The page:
Reminds me of the Firesign Theater line:
            "But, Gee, Dad - I still don't understand how you can be the Peoples Prosecutor and my defense lawyer at the same time..."
            "Easy, son. That way I can see that you are persecuted to the fullest extent of the law."

          • "monetize the product lifecycle throughout its various phases while having complementary product offerings providing multiple revenue streams from the same user"....

            Now who can argue with that? I think we're all indebted to Gabby Johnson for clearly stating what needed to be said. I'm particulary glad that these lovely children were here today to hear that speech of authentic marketing gibberish!

          • "monetize the product lifecycle throughout its various phases while having complementary product offerings providing multiple revenue streams from the same user"

            Oh my god, I'm so hard right now. Speak marketing to me, baby!

            • Sure, I'll need your credit card details .. my consulting rates are $5000/hr, with a minimum billing of 5 hours.

              • Sure, I'll need your credit card details .. my consulting rates are $5000/hr, with a minimum billing of 5 hours.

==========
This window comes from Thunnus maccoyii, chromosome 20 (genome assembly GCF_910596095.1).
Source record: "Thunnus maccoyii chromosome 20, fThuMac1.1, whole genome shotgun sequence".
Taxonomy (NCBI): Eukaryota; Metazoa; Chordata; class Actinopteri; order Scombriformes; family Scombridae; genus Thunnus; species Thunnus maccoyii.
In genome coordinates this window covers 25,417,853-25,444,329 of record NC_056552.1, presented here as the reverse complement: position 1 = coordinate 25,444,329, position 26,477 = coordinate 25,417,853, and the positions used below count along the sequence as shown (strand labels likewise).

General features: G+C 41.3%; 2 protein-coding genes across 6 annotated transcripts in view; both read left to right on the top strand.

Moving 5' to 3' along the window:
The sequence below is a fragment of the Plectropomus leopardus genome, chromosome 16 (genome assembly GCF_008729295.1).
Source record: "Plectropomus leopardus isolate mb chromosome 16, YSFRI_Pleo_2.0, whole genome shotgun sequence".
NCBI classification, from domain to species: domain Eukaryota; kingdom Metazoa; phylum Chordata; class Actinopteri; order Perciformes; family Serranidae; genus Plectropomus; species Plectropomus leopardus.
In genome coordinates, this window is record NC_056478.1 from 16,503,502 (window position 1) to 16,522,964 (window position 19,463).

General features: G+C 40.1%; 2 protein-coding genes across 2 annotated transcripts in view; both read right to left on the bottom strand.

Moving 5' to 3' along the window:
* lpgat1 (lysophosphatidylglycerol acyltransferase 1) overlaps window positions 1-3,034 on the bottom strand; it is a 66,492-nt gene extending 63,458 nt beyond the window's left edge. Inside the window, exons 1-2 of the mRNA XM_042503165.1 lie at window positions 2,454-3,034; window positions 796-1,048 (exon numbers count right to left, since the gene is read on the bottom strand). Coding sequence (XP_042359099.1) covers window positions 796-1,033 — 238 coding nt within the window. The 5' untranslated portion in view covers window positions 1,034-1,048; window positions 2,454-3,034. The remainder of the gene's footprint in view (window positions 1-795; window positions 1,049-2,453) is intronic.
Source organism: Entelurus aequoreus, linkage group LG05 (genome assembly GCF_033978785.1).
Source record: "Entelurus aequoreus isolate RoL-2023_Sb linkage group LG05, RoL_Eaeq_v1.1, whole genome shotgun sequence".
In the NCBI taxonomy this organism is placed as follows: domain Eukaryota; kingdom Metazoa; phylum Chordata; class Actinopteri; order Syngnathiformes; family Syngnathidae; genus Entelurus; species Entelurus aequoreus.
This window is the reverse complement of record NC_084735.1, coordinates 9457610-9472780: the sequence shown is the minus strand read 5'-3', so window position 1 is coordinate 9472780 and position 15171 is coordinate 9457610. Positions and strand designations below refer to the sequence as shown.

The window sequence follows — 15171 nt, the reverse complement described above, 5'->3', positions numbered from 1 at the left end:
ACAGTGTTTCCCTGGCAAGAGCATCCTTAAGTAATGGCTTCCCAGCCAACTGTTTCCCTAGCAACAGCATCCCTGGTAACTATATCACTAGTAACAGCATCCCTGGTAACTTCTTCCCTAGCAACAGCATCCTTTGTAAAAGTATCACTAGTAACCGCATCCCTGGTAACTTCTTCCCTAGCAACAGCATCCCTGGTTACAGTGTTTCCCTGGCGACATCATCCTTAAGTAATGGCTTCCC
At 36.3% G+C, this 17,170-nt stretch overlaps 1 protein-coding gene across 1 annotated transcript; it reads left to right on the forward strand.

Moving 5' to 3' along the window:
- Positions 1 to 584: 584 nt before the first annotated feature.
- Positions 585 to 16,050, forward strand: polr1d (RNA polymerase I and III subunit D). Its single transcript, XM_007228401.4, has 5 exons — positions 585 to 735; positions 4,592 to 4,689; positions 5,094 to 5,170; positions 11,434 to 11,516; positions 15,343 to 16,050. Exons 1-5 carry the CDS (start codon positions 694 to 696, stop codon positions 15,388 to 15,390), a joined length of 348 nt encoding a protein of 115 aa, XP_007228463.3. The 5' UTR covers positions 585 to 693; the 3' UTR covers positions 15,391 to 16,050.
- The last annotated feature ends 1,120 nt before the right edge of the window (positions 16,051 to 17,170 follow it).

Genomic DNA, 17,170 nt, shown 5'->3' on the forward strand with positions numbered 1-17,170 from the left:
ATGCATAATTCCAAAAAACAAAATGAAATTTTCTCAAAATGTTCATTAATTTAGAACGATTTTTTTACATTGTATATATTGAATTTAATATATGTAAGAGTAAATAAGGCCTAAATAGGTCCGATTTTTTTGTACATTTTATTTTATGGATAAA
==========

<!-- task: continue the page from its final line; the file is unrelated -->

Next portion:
So, the same as my call girl* charges? Will you screw me as good as she does? (You're in marketing so I assume that's a given but I just thought I'd ask.)

                  -

                *She's technically known as a "Horizontal Hospitality Engineer".

      • Only two posts and this discussion has already been steered off topic. Well done!

    • by Anonymous Coward

      That may be but MX Logic was a very solid company that produced a very good product.

      I was partnered with them since before they got bought out, met their staff, and felt totally comfortable relying on them.

      However, I can't say that I ever saw any innovation, or extra funding, as a result of the purchases by McAfee or Intel. Maybe it was all about sales leads rather than software.

      The reviews I've seen have been very hot or very cold which leads me to believe customers under some SKU's ran in to a lot more p

      • Yeah, i used to use them years ago. It worked great until they started having capacity problems so we switched to Ironport.
      • by mvdwege ( 243851 )

        I used to work for a reseller before they got borged by McAfee. It sucked even then; the false positive rate was not any better than other solutions, and admin tools to manage false positives were deficient.